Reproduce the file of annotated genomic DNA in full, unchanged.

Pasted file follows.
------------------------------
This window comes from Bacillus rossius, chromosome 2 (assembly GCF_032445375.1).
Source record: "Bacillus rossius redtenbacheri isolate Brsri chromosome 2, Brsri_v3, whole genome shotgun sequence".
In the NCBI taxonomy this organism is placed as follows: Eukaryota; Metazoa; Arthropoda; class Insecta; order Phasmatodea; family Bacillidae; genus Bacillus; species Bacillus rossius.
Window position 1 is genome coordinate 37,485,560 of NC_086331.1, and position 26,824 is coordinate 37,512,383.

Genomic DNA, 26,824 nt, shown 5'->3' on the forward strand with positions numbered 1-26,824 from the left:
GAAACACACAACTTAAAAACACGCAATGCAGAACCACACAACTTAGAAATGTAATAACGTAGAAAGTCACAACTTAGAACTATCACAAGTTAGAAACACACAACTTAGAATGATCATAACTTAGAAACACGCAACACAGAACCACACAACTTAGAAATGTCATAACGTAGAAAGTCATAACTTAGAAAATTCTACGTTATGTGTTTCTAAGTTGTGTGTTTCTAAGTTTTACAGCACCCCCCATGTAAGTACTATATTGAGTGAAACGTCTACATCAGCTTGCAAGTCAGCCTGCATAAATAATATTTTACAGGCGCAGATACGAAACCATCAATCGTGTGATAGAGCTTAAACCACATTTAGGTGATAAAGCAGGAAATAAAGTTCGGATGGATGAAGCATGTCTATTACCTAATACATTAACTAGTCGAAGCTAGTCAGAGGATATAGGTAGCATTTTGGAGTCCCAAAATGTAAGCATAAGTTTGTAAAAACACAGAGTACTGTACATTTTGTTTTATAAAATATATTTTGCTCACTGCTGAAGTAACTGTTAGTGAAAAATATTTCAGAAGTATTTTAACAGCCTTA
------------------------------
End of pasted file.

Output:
This window comes from Bacillus rossius, chromosome 2 (assembly GCF_032445375.1).
Source record: "Bacillus rossius redtenbacheri isolate Brsri chromosome 2, Brsri_v3, whole genome shotgun sequence".
In the NCBI taxonomy this organism is placed as follows: Eukaryota; Metazoa; Arthropoda; class Insecta; order Phasmatodea; family Bacillidae; genus Bacillus; species Bacillus rossius.
Window position 1 is genome coordinate 37,485,560 of NC_086331.1, and position 26,824 is coordinate 37,512,383.

Genomic DNA, 26,824 nt, shown 5'->3' on the forward strand with positions numbered 1-26,824 from the left:
GAAACACACAACTTAAAAACACGCAATGCAGAACCACACAACTTAGAAATGTAATAACGTAGAAAGTCACAACTTAGAACTATCACAAGTTAGAAACACACAACTTAGAATGATCATAACTTAGAAACACGCAACACAGAACCACACAACTTAGAAATGTCATAACGTAGAAAGTCATAACTTAGAAAATTCTACGTTATGTGTTTCTAAGTTGTGTGTTTCTAAGTTTTACAGCACCCCCCATGTAAGTACTATATTGAGTGAAACGTCTACATCAGCTTGCAAGTCAGCCTGCATAAATAATATTTTACAGGCGCAGATACGAAACCATCAATCGTGTGATAGAGCTTAAACCACATTTAGGTGATAAAGCAGGAAATAAAGTTCGGATGGATGAAGCATGTCTATTACCTAATACATTAACTAGTCGAAGCTAGTCAGAGGATATAGGTAGCATTTTGGAGTCCCAAAATGTAAGCATAAGTTTGTAAAAACACAGAGTACTGTACATTTTGTTTTATAAAATATATTTTGCTCACTGCTGAAGTAACTGTTAGTGAAAAATATTTCAGAAGTATTTTAACAGCCTTA